Shortly after twelve o'clock-generally a few minutes after the house adjourns, the first dinner bell rings. Dinner bells in this section, I may state, are huge affairs-they are hung at the top of the house-and their sound is heard at least a mile off. As soon as honorable members hear the bell ring, there is a sudden stampede from the "Manual Labor School" to Mr. Johnson's house, in which the dining-room, kitchen and lounging room is situated. The distance between the two buildings is about two hundred yards. As soon as our Solons reach it, they proceed to the front door and sit on forms and
chairs under the verandah, discussing bills, (not bills of fare, but legislative documents,) past, present and to come, newspaper criticisms on members' conduct, political rumors and territorial interests, till the second bell rings. They then besiege the door of the dining-room, and generally manage to play off practical jokes until the "dinner horn" sounds and the door is thrown open. The members are very gallant-"Make way for the ladies, gentlemen," is a ruse which has often opened a file in the ranks of the dining-room door besiegers, to enable the wag who uttered it to walk into the foremost row with the greatest ease. Cutting out letters in the printed "Notice" pasted on the door-making left hand table read left hand tale, rates for dinner, rats for the same meal, &c., is another popular dining-room door amusement. I won't mention the cunning fox-and-crow custom of praising some modest man's "personal pulchriture"-if he happens to be very near the door,-so immoderately that he is at last forced to retire to the hindmost ranks to "hide his blushes." I won't mention it, I say, because it is as obviously stolen from AEsop as many of the statutes passed at the mission are "cribbed" from the Missouri code, and I wish to notice original features only.
"When the dining room door opens, there is a rush-but unto what shall I liken it? The meeting of mighty waters, to use the refined phraseology of Young America, is certainly "no circumstance." The first interview of long separated lovers fails to convey an idea of it. "Itself alone can be its parallel." The dining room is a long, lofty, dingy apartment, at the further end of which, (one smells on entering it) the kitchen is situated. Two parallel tables support the fare, and forms a support to the consumers of it. The left hand table is appropriated to the-I can't say goats, because Free Soilers in Kansas are so designated, so I will merely say, the members of both houses, judges, the governor, (they call him only "squire" now,) and the young ladies who may be out there visiting the legislature, and the wives of the various "courts" and other sons of Blackstone. The right hand table is appropriated by outsiders in general-officers, distinguished strangers, reporters, printers, and often clergymen.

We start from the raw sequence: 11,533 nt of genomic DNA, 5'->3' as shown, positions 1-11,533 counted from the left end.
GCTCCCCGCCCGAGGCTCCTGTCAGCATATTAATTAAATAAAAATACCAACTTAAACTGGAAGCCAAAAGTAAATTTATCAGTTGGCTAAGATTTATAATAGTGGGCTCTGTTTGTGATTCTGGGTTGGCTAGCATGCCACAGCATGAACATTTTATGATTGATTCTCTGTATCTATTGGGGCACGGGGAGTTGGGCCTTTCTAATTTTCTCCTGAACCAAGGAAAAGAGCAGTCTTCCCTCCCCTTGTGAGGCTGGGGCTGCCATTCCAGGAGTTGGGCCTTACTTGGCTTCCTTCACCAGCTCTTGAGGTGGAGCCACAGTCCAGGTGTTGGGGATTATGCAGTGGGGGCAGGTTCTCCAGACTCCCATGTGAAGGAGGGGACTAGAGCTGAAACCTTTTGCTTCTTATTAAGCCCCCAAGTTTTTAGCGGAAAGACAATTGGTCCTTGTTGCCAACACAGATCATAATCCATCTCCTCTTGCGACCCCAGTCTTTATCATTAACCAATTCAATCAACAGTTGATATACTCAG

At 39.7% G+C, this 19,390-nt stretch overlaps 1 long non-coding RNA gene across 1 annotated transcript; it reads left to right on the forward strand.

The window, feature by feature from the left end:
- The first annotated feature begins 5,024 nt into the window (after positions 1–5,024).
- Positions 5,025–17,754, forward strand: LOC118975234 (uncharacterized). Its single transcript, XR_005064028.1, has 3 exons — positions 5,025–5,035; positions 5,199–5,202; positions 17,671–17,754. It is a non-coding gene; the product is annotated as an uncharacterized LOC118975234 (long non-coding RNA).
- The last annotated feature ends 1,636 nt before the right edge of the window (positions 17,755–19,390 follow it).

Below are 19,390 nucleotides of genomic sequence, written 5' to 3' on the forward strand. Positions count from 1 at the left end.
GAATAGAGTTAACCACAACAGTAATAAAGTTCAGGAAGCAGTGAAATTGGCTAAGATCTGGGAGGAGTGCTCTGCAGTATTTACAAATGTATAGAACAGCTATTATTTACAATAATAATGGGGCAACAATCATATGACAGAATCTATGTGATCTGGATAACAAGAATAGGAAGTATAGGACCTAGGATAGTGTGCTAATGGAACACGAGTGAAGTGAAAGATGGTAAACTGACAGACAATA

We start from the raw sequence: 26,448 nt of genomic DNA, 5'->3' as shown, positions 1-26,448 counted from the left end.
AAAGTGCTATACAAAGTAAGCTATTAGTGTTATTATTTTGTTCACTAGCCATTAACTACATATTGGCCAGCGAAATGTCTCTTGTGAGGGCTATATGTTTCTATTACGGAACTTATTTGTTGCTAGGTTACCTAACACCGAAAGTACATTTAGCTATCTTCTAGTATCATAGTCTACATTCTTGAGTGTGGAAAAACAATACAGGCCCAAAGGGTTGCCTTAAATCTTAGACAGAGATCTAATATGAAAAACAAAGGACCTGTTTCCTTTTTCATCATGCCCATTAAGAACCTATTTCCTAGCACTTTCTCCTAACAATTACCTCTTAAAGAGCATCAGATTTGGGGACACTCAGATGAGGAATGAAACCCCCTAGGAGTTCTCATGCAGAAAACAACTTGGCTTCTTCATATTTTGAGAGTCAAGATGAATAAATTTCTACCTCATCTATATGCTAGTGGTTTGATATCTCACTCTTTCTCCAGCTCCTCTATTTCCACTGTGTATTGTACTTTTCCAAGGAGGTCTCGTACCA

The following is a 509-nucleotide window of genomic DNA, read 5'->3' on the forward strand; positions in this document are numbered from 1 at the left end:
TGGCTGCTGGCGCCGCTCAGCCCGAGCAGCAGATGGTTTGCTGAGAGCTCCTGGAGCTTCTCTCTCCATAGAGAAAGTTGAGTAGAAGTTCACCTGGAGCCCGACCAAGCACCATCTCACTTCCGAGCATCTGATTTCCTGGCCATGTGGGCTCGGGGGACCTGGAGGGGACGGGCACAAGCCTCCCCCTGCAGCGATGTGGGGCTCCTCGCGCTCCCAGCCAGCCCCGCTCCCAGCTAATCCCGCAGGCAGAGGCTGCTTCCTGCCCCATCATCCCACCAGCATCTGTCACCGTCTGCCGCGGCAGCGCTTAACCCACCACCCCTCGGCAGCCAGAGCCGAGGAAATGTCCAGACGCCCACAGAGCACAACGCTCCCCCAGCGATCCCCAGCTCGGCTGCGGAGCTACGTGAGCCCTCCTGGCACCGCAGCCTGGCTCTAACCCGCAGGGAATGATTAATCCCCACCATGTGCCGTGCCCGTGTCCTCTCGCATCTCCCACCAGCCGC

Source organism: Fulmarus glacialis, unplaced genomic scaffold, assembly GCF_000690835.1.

At the head of the left hand table sits Gov. Reeder; but, since his last memorable veto, he seldom enters until nearly all the others have left. At the head of our table sits the president of the council, our host the Rev. Mr. Johnson. As soon as all are seated, he gives a "thump" with the handle of a knife on the table. Silence ensues. A grace is then asked by himself. "Now comes the tug of war." Knives and forks ply, and corn-cake, milk and breads of various sorts disappear with a rapidity unparalleled, except by the denizens of the 19th century.
Our fare is good, but simple, and toujours la menne. It consists of liquors, butter, sweet milk and pure water in unlimited quantities. "Solids": Cornbread, wheat-bread, boiled or roast beef, and boiled ham. Vegetables: Potatoes, tomatoes, boiled cabbages, cucumbers, (not sure of this item, but think I've seen them) boiled corn, boiled corn-heads. Pies: Sometimes a piece of blackberry pie, but generally none. Aids to consumption: Hunger. No butter or wine allowed. Puddings: None. Extras: Grace before meat.
After dinner, members again return to their rendezvous at the front door, but I have observed that their conversation is invariably less eager and the differences in their opinions less obvious to a listener, after what Mr. Breck-
endoff's housekeeper called "the noon-meal," than before it. In a short time they proceed to the legislative chamber-which is a dingy square school room, with five windows at one side and four windows at the other. A raised platform, on which the speaker sits, supplies the place of the window on one side. The desks at which the members sit are the ordinary desks used at common schools in some sections of our country-in Missouri for aught I know to the contrary. I began this letter to occupy one hour I hardly knew how to dispose of. It is finished, and my paper is. In my next extra letter I will give you a brief description of the personal appearance and habits of the prominent members of the house of representatives. J. R.